A New Christmas Music Tradition Sweeps the World — And It Owes Something to Akron’s Edgy Rock Scene of the Late 1970s

By Steven Rosen

Cincinnati CityBeat 12-12-12




It’s never too late in the history of humankind for a new Christmas tradition — especially if it comes out of the world of edgy, avant-garde participatory performance art. Edgy, avant-garde and fun participatory performance art, that is.

It is into this world that downtown’s Contemporary Arts Center is venturing this Saturday evening to hopefully start a new, free Cincinnati Christmas tradition: Unsilent Night: A Holiday Parade of Boomboxes. 

Those old cassette-player boomboxes will not be blasting out just any old Christmas carol — it is a 45-minute, four-track Electronic music/performance art piece, with some vocal passages, composed by the Akron-born, New York-based Phil Kline. Those tracks — four parts of a greater composition — are meant to be played separately but simultaneously by willing revelers out of different boomboxes. Then the entire work comes to life as a whole. 

Kline created Unsilent Night 20 years ago for a New York performance and its popularity since has spread across the world. He will not be in Cincinnati to supervise our event — New York’s annual one is occurring at the same time. 

“We’re over 20 (events) this year and still adding,” he said in a recent telephone interview. “The average each year is 25. We lose a few cities each year but pick up some interesting new ones, including Cincinnati. There will be one in Brussels. And Hong Kong wants to do one in summer. Since it’s not really a Christmas country, it doesn’t matter.

At the time he created Unsilent Night, Kline had already been using old boomboxes in his music/performance art.

For this, he created the four tracks, or sub-mixes, so that they could be combined. 


“It’s like if I took an orchestra and said, ‘Strings over here, brass over here, winds here, and percussion here,” he explained.

Since this is the first time for it here, CAC Performance Curator Drew Klein explained the local logistics: “In a perfect world, we’d like people to take the initiative and find their old boomboxes, then find links to download one of the tracks and show up with a lot of eagerness,” he said. (The links are available by clicking on Unsilent Night at contemporaryartscenter.org.)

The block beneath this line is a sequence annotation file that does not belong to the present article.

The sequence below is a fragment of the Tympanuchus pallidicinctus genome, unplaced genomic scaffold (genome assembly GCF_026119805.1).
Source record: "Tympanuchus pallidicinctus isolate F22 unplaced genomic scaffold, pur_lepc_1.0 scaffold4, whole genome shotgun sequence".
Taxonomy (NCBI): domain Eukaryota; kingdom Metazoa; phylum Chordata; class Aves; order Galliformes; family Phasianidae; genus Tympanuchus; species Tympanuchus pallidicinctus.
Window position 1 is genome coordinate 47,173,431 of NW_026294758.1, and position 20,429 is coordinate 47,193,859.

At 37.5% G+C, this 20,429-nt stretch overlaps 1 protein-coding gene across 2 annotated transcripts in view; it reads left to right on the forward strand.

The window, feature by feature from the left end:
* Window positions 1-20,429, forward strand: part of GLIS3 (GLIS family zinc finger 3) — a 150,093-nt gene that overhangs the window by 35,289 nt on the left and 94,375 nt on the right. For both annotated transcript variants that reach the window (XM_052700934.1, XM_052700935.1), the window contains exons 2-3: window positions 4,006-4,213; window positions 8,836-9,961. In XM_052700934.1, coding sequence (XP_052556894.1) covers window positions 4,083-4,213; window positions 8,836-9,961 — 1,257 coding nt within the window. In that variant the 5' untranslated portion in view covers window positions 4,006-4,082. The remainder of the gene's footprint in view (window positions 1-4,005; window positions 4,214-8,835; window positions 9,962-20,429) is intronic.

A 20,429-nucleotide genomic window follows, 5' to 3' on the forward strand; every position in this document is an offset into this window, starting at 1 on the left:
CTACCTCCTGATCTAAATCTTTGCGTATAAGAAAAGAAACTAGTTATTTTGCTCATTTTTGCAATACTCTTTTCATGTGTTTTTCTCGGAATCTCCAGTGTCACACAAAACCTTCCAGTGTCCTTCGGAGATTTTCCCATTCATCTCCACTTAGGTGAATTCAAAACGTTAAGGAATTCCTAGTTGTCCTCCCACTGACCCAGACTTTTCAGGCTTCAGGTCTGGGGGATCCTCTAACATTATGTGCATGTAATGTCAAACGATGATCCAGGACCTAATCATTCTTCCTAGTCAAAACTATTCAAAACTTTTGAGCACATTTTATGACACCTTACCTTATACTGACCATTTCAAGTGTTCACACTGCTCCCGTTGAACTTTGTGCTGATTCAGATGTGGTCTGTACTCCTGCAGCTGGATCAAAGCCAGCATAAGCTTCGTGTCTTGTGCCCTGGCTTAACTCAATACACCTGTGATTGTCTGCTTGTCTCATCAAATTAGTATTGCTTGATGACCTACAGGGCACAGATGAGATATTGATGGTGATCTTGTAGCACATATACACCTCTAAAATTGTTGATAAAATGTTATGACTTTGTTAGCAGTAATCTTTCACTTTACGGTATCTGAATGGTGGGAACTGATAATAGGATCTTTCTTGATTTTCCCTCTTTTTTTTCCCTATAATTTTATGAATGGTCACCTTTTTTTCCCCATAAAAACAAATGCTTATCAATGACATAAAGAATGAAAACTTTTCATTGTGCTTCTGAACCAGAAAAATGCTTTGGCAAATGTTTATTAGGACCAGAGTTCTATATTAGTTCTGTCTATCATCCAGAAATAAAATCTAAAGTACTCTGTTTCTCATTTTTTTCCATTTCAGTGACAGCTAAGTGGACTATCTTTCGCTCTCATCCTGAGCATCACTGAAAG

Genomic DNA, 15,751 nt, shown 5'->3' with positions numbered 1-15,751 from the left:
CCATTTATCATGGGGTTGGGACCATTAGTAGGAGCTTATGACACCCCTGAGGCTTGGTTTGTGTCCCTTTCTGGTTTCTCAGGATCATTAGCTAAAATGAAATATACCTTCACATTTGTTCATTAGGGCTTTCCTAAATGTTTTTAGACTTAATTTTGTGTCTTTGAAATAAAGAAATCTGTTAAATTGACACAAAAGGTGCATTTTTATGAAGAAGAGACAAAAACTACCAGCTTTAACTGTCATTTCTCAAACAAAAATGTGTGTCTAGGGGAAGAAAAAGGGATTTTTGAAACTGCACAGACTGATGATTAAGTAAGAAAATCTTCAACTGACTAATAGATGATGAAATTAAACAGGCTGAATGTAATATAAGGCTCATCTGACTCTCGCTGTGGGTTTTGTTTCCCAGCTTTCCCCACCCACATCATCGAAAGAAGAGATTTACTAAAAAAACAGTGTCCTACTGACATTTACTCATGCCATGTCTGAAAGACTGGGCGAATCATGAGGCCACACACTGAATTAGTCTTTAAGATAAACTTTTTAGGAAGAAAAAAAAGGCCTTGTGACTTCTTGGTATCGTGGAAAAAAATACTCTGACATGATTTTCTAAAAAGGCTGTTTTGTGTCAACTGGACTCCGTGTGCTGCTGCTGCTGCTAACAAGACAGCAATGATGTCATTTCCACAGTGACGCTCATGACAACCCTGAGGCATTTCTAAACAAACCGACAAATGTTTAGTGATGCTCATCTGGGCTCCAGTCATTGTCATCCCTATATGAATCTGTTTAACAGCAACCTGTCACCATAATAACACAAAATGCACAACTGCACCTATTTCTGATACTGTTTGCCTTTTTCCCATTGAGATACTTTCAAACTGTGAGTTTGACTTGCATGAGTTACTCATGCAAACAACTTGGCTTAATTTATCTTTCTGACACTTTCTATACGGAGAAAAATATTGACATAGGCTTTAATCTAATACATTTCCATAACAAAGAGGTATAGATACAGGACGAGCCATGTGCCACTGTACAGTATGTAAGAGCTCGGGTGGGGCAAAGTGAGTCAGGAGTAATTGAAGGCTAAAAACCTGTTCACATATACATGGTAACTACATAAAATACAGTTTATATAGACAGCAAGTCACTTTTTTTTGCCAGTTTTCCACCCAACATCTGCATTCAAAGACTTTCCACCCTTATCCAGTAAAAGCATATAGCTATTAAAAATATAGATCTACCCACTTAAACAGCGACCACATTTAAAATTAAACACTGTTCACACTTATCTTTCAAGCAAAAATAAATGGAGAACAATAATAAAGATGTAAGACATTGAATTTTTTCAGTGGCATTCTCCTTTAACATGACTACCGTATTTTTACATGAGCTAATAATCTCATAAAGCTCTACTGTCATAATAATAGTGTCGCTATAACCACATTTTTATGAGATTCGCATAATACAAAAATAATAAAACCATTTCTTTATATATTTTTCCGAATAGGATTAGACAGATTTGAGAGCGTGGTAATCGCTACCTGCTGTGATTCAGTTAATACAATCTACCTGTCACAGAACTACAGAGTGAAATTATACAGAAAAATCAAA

But he understands it will be difficult for some people to prepare in advance, so CAC will provide some old boomboxes withUnsilent Night cassette-tape mixes ready to play. 

 “At 6:30 p.m. on Saturday, we’ll have everyone show up at CAC, preferably with a device in hand and a tape ready to go (at 7 p.m.),” Klein said.

Beginning at 7 p.m., the boombox-wielding participants will travel from CAC to Over-the-Rhine’s Washington Park and then back downtown to the Christmas tree on Fountain Square, where the performance will climax. It all should take about 45 minutes, the composition’s length. 

You can also participate by activating an Unsilent Night app on your smartphone, also through CAC’s website, and playing that.

In his 50s, Kline has worked with such New York artists as photographer Nan Goldin, vocalist Theo Bleckmann and musicians Glen Branca and Bang On a Can All-Stars. 

“I was a late starter as a composer,” Kline explained. “At college, I was writing short stories, poetry and journalism. Around that time, I started turning more toward music, which had been a big love of mine but I never realized I wanted to pursue it for my life. Then, some time in the late 1980s into the early ’90s, I started composing and performing experimental music.”

He credits Unsilent Night to growing up in Northeast Ohio, near future indie filmmaker Jim Jarmusch, at a time when the traditional industrial base was crumbling and progressive musicians — like Devo and Pere Ubu — were trying to find new sounds that made sense of the changes. 

“It had a really strong Rock & Roll culture, but also a feeling of otherness,” Kline said. “I’d almost call it an alien quality. It has to do with the fact the capitalist side of northeastern Ohio was completely crumbling at the time. We were constantly living with rust, vacant buildings and failure. It made for a real wave of creativity.

“I suppose the Ohio upbringing and culture all came together on Unsilent Night,” he said. “It’s based on a Christmas tradition, caroling, I experienced growing up in Silver Lake. But at the same time, it uses obsolete junk artifacts like boomboxes. It takes this quaint family tradition and turns it into a piece of avant-garde art.”


(Photo by Tom Jarmusch)

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